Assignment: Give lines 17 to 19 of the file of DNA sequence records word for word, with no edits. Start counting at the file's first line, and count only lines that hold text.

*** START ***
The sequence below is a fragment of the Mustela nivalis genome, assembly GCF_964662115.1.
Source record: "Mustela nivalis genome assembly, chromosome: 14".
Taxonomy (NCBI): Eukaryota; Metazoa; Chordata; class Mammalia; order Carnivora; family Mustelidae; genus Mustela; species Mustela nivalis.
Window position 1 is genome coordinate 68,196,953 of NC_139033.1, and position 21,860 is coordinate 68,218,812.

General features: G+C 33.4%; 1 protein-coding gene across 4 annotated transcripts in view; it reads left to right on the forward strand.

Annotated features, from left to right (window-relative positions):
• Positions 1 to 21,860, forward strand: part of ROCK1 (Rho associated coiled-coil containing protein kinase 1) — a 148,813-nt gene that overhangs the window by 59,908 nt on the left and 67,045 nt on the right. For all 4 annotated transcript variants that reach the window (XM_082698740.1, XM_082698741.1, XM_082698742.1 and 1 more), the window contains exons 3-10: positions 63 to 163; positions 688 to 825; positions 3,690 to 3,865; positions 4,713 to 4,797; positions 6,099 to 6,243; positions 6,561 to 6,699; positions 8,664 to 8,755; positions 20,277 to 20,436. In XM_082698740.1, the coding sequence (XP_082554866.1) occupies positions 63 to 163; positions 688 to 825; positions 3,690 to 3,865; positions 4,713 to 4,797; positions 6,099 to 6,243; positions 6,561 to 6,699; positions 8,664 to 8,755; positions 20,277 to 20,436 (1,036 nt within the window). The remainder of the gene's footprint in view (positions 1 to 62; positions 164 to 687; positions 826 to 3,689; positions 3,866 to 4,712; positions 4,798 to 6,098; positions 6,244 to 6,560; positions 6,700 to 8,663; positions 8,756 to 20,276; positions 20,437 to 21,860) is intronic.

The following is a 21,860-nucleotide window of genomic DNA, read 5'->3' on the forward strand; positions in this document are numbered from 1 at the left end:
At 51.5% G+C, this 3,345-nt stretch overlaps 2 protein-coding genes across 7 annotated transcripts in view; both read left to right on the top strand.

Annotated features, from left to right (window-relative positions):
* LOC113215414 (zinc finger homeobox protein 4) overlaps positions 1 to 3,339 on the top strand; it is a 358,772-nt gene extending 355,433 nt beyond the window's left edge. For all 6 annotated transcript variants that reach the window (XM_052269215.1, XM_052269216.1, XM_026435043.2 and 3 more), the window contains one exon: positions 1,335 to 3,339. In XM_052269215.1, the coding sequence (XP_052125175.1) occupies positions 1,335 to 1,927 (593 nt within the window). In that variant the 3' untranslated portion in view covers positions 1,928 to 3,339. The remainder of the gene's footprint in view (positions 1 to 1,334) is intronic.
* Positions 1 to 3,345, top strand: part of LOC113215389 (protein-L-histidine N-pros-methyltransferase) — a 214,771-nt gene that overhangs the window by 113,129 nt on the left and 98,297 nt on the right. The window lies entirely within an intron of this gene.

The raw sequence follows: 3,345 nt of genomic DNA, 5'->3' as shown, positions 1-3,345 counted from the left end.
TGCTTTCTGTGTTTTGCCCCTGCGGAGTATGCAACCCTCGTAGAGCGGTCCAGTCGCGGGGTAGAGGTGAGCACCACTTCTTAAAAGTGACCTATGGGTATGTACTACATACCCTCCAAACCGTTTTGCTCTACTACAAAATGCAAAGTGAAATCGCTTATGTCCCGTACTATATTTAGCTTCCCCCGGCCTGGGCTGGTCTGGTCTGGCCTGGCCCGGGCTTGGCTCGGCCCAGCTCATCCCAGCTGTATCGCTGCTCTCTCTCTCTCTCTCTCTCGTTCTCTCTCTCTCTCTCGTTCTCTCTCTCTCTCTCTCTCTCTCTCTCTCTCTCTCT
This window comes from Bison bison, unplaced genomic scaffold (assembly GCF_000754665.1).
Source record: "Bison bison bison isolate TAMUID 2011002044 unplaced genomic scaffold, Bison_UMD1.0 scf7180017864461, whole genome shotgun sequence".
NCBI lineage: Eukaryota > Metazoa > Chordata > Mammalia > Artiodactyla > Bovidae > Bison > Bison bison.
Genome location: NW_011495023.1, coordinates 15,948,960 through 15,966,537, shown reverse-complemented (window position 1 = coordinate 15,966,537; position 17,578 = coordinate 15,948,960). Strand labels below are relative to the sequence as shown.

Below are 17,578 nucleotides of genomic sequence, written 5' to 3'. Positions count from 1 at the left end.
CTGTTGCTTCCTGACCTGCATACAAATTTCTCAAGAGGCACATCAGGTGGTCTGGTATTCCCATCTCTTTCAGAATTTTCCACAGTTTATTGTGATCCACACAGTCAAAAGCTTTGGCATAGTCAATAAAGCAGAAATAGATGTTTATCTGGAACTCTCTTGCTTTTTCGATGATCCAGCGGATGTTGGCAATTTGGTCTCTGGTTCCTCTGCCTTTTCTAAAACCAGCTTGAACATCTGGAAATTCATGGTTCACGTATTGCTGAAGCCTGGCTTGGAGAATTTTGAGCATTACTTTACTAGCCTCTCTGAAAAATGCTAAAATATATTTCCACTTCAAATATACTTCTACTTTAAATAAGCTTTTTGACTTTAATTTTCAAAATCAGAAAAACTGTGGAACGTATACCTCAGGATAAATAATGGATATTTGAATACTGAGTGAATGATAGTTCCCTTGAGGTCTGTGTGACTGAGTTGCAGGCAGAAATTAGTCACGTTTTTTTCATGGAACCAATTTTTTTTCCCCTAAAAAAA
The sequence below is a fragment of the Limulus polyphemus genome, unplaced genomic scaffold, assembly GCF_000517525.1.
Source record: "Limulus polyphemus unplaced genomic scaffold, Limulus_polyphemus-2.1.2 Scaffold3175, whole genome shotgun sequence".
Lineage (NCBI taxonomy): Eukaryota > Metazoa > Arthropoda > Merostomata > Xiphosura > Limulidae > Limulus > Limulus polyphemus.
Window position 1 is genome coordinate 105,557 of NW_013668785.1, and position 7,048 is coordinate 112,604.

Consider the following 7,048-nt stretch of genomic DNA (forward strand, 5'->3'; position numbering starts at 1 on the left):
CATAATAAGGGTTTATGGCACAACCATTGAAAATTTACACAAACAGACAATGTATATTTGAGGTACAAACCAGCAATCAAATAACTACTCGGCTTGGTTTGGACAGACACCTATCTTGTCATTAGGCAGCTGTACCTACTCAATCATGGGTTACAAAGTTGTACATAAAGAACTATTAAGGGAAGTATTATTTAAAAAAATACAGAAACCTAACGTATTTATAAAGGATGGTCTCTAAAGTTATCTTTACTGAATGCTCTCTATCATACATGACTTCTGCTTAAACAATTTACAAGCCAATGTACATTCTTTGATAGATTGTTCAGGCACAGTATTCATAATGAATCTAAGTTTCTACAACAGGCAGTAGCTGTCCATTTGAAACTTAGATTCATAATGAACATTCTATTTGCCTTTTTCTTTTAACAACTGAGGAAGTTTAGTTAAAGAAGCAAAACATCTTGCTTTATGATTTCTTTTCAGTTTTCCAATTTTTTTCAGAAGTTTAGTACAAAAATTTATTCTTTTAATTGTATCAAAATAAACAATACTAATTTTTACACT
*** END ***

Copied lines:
NCBI lineage: Eukaryota > Metazoa > Chordata > Mammalia > Artiodactyla > Bovidae > Bison > Bison bison.
Genome location: NW_011495023.1, coordinates 15,948,960 through 15,966,537, shown reverse-complemented (window position 1 = coordinate 15,966,537; position 17,578 = coordinate 15,948,960). Strand labels below are relative to the sequence as shown.

Below are 17,578 nucleotides of genomic sequence, written 5' to 3'. Positions count from 1 at the left end.